When someone passes away, the personal representative named in the deceased’s will must present the will to the probate court. The probate court then appoints a personal representative to oversee the administration of the estate. Once the personal representative identifies all estate assets and pays the estate’s debts, they can transfer estate assets to those named in the will. The probate process often goes smoothly; however, that is not the case if someone contests the will. As a Michigan probate litigation attorney, I have extensive experience helping all parties to a will contest navigate the complexities these situations present.
What Are Will Contests?
A will contest is a formal challenge to the validity of a will. In Michigan, there are four ways someone can raise a will content.
Lack of Capacity
To create a valid will, the person drafting the will, known as the testator, must have the mental capacity to do so. This is called testamentary capacity. One of the most common will contests involves claiming that the testator lacked testamentary capacity when they created their will. Capacity-related will contests often arise in situations where a person who suffered from cognitive impairment shortly before their death drafted a new will that differed significantly from a previous will.
A will is invalid if the testator was coerced, misled, or unfairly pressured into creating the document. Thus, parties who feel a will doesn’t reflect the testator’s true intentions may claim that the will was the product of undue influence. When it comes to determining whether someone exerted undue influence over a testator, Michigan courts look to whether the testator was “subject to threats, misrepresentation, undue flattery, fraud, or physical or moral coercion sufficient to overpower volition, destroy free agency and impel the [testator] to act against his inclination and free will.”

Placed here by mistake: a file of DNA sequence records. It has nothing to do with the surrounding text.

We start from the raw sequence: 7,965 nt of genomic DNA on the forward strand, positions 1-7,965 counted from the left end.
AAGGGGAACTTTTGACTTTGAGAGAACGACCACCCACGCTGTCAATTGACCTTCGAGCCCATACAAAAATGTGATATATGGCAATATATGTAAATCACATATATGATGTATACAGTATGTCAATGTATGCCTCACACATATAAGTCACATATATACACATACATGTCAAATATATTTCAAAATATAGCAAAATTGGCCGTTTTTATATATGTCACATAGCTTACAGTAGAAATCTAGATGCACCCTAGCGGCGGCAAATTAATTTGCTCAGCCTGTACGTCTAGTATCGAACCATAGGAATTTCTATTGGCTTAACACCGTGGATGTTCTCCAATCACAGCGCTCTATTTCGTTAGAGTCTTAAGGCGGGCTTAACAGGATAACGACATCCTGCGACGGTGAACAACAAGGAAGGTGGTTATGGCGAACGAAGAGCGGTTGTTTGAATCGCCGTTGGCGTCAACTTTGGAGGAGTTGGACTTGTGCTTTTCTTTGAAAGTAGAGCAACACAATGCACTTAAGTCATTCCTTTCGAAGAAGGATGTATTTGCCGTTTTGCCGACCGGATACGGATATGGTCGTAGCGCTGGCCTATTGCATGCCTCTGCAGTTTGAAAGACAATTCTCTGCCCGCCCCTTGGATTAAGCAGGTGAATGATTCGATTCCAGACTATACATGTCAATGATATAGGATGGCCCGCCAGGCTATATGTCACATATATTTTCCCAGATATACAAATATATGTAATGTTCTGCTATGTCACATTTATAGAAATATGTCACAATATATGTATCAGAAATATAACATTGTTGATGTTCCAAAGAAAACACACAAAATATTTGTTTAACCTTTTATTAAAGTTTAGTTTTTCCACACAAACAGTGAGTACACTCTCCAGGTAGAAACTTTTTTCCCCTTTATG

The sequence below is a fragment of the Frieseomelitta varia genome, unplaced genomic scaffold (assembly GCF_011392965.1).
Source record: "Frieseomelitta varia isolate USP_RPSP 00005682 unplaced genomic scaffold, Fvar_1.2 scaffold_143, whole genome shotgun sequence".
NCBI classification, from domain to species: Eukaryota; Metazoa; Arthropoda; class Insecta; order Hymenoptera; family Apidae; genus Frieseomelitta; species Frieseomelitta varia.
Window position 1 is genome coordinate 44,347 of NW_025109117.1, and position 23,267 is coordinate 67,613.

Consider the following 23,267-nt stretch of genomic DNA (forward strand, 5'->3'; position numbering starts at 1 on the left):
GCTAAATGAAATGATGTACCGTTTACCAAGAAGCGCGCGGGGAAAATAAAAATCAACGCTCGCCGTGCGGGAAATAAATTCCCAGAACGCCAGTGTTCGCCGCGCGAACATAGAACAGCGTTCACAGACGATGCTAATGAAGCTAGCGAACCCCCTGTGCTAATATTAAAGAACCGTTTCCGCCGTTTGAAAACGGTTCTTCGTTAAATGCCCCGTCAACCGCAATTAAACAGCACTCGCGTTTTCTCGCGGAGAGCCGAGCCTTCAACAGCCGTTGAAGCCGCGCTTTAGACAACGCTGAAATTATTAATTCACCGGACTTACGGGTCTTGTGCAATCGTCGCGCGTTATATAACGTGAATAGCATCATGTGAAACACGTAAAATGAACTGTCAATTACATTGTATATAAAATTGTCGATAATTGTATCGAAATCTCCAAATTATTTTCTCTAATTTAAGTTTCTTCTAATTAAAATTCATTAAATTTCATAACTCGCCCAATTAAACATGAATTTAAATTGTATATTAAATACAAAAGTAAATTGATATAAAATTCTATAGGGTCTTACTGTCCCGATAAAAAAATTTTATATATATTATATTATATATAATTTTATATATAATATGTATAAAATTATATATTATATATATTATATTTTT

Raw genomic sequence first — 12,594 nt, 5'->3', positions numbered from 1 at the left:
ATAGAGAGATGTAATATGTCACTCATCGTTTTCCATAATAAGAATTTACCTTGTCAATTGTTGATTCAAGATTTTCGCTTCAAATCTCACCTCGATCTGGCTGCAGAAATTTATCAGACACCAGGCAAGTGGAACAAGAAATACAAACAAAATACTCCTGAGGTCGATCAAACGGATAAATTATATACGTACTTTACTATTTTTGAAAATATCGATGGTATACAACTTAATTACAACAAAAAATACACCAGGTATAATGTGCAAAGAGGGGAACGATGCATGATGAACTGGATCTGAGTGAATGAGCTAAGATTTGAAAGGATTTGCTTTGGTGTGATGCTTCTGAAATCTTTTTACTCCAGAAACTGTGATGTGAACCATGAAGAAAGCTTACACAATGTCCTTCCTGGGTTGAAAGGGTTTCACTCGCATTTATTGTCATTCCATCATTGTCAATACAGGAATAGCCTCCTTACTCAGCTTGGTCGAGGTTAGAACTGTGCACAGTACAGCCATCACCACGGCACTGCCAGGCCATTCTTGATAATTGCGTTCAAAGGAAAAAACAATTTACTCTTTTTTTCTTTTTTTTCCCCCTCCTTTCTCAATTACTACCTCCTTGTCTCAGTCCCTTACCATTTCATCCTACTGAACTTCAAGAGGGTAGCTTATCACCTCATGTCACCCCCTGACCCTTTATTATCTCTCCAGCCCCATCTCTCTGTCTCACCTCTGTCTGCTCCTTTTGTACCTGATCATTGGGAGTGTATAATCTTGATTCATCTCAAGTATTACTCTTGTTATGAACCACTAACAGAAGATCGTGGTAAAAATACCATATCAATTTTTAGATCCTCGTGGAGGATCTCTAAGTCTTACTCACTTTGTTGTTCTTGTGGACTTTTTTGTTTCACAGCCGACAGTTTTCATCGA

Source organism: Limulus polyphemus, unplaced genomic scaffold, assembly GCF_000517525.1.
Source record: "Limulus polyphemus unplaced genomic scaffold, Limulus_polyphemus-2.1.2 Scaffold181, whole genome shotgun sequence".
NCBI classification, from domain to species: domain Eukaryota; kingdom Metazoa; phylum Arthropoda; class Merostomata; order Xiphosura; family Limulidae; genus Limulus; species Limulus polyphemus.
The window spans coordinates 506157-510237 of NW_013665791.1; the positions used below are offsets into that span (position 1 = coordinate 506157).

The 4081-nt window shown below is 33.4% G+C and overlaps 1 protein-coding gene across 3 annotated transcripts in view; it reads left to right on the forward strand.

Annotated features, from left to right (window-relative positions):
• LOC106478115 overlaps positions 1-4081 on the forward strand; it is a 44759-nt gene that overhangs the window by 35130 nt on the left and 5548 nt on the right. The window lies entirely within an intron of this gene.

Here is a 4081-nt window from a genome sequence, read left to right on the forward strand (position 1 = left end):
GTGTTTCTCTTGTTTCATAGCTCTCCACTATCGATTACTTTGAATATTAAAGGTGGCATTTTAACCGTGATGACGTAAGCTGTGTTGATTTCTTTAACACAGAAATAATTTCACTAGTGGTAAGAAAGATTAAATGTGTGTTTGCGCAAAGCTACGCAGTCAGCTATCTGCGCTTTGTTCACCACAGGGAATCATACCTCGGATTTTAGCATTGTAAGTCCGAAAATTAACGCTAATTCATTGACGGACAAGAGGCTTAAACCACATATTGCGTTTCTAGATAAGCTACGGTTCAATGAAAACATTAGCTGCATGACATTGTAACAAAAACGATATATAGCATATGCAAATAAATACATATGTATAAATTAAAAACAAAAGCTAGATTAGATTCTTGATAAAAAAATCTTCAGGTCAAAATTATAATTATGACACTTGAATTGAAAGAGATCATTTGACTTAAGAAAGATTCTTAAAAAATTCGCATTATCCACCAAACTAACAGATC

A will created as a result of fraud committed against the testator is not valid. This most frequently comes up when someone tricks the testator into signing a document that, at the time, they did not know was meant to be their will.
The final basis for challenging a will is by asserting a claim that the will does not conform to the procedural requirements. In Michigan, a will must meet each of the following elements to be legally valid:
- The will must be in writing;
- The will must be signed by the testator or in the testator’s presence at their direction; and
- The will must be signed by two people who either witnessed the testator sign the will or affirm that the document was their will.
Navigating will contests can be a complex and emotional process; however, having the assistance of an experienced Michigan probate litigation attorney can make the process much easier.
Who Can Contest a Will in Michigan?
In Michigan, only those with a legal interest in the deceased’s estate have standing to contest a will. In many cases, will contests are raised by family members who were disinherited or who would have received a greater share of the estate through intestate succession. However, the following parties have standing to contest a will:
- Any heir of the deceased;
- Anyone named in a previous will; and
- A fiduciary of the deceased’s estate.
What Is a No Contest Clause?
A no contest clause is a term that may be included in a will that disinherits anyone who unsuccessfully challenges the validity of a will. While no contest clauses are not permitted in some states, Michigan law provides that no contest clauses are enforceable, provided that there was no probable cause to bring contest the will. Those dealing with a will containing a no contest clause should consult with a Michigan probate litigation attorney before initiating a will contest.
Speak with a Knowledgeable Michigan Litigation Attorney About Your Concerns Today
If you believe a loved one’s will is invalid or does not reflect their true intentions, or you are a personal representative facing a will contest, please feel free to contact me. I have more than 20 years of experience handling a wide range of Michigan trust and estate litigation matters, including will contests and trust disputes.